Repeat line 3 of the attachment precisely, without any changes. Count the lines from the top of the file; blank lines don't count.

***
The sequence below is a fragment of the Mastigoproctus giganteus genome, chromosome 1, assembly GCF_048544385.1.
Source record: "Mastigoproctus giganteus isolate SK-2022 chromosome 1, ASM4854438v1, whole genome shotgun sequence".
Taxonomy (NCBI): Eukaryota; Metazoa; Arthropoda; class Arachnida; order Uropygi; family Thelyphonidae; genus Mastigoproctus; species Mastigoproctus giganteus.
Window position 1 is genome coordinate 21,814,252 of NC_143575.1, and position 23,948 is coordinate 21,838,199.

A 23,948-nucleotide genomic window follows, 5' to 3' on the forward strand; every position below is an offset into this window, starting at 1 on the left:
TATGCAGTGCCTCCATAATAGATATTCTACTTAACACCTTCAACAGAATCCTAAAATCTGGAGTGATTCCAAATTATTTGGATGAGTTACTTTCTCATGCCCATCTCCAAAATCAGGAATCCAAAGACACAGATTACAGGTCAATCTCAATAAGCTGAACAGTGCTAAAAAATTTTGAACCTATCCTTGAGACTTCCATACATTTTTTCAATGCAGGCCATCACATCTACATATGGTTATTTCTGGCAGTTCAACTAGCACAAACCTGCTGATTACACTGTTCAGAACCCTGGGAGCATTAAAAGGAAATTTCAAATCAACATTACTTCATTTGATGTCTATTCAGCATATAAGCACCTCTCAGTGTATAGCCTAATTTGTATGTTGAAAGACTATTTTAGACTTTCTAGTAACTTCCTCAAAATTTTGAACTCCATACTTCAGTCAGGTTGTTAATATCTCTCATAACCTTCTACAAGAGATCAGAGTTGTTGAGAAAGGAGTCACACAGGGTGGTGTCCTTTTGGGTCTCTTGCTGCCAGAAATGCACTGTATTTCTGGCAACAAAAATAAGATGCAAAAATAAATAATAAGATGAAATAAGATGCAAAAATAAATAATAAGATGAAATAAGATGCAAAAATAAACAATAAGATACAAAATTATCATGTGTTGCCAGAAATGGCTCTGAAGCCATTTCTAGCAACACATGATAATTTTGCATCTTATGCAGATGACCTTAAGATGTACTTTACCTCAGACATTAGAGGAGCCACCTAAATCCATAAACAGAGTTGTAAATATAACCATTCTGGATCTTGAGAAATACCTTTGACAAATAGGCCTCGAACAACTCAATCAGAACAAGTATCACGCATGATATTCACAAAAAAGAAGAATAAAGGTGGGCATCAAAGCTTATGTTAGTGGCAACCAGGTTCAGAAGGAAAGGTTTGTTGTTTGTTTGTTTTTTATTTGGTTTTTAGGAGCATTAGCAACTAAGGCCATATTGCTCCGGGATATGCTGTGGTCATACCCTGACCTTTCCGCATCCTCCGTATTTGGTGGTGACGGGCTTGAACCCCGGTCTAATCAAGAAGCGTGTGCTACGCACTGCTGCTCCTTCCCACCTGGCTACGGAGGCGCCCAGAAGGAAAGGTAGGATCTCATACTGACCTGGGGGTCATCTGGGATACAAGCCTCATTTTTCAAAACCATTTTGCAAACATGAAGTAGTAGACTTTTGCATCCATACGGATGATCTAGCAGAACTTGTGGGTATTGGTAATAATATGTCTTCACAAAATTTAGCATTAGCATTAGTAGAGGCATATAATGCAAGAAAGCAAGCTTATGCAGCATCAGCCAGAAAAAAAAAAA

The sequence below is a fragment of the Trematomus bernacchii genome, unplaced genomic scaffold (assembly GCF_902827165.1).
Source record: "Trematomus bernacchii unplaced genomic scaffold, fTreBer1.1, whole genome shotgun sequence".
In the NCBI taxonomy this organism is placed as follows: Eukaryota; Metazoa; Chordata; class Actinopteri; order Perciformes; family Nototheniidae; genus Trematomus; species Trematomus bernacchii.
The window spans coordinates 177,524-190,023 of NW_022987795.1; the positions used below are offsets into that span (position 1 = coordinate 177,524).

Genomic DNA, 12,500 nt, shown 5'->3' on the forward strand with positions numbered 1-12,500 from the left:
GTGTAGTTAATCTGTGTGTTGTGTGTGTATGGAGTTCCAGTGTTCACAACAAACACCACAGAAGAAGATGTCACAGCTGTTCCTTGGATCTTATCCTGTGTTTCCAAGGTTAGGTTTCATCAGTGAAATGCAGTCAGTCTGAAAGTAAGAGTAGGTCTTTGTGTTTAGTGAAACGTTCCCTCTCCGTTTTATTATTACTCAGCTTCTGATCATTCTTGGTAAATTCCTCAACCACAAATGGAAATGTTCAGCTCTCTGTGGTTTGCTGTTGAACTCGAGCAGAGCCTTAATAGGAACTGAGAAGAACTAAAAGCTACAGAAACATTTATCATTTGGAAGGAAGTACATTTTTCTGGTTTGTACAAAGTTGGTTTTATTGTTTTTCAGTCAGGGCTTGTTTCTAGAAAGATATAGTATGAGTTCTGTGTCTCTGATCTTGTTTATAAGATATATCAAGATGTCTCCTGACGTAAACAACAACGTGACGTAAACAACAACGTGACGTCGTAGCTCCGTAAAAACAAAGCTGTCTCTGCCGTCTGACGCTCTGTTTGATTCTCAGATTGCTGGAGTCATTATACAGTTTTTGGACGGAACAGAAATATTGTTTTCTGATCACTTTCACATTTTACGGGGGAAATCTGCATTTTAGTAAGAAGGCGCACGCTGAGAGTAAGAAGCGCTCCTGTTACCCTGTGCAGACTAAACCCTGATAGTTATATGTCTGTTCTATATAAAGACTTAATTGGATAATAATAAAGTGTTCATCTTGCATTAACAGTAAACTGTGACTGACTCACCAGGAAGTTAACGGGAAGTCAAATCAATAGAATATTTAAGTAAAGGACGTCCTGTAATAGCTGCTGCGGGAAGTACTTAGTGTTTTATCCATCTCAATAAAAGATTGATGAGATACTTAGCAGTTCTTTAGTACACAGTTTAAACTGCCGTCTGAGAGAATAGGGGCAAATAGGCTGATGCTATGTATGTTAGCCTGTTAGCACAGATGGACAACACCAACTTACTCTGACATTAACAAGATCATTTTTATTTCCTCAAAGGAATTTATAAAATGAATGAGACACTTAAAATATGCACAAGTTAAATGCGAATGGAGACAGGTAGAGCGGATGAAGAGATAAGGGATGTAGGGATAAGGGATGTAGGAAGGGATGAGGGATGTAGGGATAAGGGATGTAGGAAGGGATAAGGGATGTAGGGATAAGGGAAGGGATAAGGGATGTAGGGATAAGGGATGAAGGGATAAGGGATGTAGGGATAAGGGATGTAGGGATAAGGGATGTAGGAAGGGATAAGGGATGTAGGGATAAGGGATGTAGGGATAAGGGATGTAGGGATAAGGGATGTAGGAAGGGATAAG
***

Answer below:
Taxonomy (NCBI): Eukaryota; Metazoa; Arthropoda; class Arachnida; order Uropygi; family Thelyphonidae; genus Mastigoproctus; species Mastigoproctus giganteus.